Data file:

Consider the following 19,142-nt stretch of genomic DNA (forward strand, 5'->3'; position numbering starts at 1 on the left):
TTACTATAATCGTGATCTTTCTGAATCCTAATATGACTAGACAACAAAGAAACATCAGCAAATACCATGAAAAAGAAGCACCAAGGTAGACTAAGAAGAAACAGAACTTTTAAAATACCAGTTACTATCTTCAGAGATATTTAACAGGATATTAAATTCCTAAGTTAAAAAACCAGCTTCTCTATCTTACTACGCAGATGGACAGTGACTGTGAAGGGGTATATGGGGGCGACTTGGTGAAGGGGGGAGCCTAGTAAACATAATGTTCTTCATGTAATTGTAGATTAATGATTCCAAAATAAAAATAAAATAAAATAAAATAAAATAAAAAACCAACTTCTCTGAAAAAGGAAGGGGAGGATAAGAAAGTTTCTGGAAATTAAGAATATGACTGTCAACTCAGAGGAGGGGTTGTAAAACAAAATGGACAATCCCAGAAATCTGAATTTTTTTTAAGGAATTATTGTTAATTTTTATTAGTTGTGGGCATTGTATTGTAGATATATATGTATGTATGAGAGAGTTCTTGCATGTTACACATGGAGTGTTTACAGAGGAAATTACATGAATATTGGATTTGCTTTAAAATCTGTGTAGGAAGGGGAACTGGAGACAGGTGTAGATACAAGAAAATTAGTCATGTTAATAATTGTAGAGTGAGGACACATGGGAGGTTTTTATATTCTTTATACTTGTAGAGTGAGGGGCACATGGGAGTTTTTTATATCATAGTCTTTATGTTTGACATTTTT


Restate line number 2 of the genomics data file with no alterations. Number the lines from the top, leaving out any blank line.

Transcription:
TTACTATAATCGTGATCTTTCTGAATCCTAATATGACTAGACAACAAAGAAACATCAGCAAATACCATGAAAAAGAAGCACCAAGGTAGACTAAGAAGAAACAGAACTTTTAAAATACCAGTTACTATCTTCAGAGATATTTAACAGGATATTAAATTCCTAAGTTAAAAAACCAGCTTCTCTATCTTACTACGCAGATGGACAGTGACTGTGAAGGGGTATATGGGGGCGACTTGGTGAAGGGGGGAGCCTAGTAAACATAATGTTCTTCATGTAATTGTAGATTAATGATTCCAAAATAAAAATAAAATAAAATAAAATAAAATAAAAAACCAACTTCTCTGAAAAAGGAAGGGGAGGATAAGAAAGTTTCTGGAAATTAAGAATATGACTGTCAACTCAGAGGAGGGGTTGTAAAACAAAATGGACAATCCCAGAAATCTGAATTTTTTTTAAGGAATTATTGTTAATTTTTATTAGTTGTGGGCATTGTATTGTAGATATATATGTATGTATGAGAGAGTTCTTGCATGTTACACATGGAGTGTTTACAGAGGAAATTACATGAATATTGGATTTGCTTTAAAATCTGTGTAGGAAGGGGAACTGGAGACAGGTGTAGATACAAGAAAATTAGTCATGTTAATAATTGTAGAGTGAGGACACATGGGAGGTTTTTATATTCTTTATACTTGTAGAGTGAGGGGCACATGGGAGTTTTTTATATCATAGTCTTTATGTTTGACATTTTT